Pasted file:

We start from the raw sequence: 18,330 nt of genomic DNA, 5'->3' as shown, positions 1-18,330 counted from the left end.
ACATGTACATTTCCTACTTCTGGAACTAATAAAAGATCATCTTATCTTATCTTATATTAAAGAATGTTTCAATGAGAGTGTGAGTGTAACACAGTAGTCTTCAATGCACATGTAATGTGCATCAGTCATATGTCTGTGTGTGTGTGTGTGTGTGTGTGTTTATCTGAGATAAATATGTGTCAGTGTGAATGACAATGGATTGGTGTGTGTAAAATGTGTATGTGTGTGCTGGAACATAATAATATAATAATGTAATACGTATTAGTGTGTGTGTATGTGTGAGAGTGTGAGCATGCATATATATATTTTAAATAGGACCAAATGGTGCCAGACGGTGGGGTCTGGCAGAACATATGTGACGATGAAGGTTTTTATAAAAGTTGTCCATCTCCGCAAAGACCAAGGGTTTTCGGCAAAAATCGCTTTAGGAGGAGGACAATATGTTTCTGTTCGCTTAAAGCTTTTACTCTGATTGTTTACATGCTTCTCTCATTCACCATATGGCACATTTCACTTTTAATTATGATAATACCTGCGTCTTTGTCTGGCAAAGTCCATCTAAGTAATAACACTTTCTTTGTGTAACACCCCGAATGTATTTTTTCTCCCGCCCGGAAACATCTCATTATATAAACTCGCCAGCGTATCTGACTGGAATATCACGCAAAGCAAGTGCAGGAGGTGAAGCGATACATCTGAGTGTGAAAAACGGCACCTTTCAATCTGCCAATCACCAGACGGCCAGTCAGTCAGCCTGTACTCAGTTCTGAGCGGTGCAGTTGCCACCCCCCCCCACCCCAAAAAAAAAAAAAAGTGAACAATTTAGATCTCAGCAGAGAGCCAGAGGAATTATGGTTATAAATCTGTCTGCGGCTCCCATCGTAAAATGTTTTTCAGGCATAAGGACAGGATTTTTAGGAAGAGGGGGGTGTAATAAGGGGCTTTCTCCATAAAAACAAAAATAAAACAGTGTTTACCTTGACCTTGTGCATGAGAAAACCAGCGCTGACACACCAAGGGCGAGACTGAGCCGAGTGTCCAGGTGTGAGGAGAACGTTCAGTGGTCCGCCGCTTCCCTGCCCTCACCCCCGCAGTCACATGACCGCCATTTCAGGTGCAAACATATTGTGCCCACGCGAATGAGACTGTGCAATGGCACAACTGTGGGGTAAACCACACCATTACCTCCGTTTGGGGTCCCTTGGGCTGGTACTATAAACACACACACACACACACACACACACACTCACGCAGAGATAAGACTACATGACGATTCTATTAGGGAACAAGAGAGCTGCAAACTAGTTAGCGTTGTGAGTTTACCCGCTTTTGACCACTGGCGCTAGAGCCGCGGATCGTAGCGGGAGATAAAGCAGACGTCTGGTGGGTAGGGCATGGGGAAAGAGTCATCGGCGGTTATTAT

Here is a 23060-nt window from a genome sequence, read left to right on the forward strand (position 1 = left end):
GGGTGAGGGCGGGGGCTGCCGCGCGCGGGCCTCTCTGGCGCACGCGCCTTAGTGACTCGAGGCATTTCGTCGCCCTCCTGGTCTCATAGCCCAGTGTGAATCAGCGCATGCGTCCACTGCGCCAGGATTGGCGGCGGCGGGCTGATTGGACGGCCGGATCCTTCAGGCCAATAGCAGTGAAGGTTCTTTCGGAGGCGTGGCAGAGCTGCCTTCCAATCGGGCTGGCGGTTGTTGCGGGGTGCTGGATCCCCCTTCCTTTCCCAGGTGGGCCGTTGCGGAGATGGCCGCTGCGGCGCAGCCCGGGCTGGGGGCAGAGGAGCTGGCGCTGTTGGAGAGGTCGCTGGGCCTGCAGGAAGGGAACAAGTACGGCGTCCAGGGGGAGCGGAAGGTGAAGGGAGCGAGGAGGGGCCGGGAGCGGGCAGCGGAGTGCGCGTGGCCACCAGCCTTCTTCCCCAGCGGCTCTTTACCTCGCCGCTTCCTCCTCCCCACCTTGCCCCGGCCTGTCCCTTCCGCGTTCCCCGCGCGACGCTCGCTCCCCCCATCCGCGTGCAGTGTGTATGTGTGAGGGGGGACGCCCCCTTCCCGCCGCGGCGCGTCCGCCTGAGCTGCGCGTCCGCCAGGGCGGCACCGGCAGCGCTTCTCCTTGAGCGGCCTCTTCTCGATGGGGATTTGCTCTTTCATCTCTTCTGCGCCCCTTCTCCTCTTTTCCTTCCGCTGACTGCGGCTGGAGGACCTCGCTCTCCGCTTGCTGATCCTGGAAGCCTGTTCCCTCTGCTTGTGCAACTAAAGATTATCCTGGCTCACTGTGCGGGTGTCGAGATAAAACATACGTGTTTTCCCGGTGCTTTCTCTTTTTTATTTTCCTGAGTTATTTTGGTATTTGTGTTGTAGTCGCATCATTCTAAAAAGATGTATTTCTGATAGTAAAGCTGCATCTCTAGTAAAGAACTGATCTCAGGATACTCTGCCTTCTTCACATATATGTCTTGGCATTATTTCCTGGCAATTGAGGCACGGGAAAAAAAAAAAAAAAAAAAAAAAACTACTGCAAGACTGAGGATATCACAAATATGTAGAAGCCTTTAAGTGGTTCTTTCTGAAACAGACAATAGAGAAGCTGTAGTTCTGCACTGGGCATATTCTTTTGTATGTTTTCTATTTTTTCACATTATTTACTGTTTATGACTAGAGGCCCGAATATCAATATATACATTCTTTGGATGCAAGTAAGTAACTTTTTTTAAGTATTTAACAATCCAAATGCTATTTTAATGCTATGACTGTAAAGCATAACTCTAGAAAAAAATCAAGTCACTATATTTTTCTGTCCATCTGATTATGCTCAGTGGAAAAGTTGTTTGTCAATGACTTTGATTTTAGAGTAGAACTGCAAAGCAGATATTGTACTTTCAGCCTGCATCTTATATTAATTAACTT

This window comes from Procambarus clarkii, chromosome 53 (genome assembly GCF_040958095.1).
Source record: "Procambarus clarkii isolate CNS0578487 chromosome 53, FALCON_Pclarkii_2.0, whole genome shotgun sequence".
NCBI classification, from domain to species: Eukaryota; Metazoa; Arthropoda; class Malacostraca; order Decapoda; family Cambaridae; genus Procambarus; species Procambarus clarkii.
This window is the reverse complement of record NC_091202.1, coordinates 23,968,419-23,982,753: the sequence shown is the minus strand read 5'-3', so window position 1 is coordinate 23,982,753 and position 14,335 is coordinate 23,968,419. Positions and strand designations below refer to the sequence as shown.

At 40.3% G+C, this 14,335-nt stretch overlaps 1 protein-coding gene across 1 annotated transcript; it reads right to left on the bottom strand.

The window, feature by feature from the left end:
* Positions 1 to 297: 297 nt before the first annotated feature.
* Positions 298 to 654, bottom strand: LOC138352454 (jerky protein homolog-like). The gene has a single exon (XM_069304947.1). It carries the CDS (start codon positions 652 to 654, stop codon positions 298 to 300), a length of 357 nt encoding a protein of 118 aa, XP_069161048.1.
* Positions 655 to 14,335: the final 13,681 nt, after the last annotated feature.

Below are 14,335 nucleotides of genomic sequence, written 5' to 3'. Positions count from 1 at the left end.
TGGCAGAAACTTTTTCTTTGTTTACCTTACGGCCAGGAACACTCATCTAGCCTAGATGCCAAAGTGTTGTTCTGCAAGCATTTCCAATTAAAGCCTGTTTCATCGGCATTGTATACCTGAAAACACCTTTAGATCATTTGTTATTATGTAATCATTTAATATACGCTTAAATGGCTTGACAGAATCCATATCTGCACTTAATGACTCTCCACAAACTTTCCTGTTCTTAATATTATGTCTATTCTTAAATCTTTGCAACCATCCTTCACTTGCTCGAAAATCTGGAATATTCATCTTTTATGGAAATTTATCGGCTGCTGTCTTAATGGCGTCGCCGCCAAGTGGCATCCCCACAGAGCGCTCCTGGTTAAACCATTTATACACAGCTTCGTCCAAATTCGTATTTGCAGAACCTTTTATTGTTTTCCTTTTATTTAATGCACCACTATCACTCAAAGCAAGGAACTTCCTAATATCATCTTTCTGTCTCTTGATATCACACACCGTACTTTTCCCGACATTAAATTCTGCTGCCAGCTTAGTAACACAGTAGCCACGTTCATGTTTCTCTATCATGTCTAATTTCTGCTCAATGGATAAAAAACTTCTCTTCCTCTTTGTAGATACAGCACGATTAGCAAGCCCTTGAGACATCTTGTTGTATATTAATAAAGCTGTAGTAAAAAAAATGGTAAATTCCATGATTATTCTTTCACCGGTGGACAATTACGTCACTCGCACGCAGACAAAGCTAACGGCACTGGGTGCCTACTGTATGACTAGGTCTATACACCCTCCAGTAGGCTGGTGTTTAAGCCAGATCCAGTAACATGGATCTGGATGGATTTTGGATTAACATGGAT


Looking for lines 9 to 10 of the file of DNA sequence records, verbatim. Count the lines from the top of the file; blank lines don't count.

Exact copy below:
At 40.3% G+C, this 14,335-nt stretch overlaps 1 protein-coding gene across 1 annotated transcript; it reads right to left on the bottom strand.

The window, feature by feature from the left end: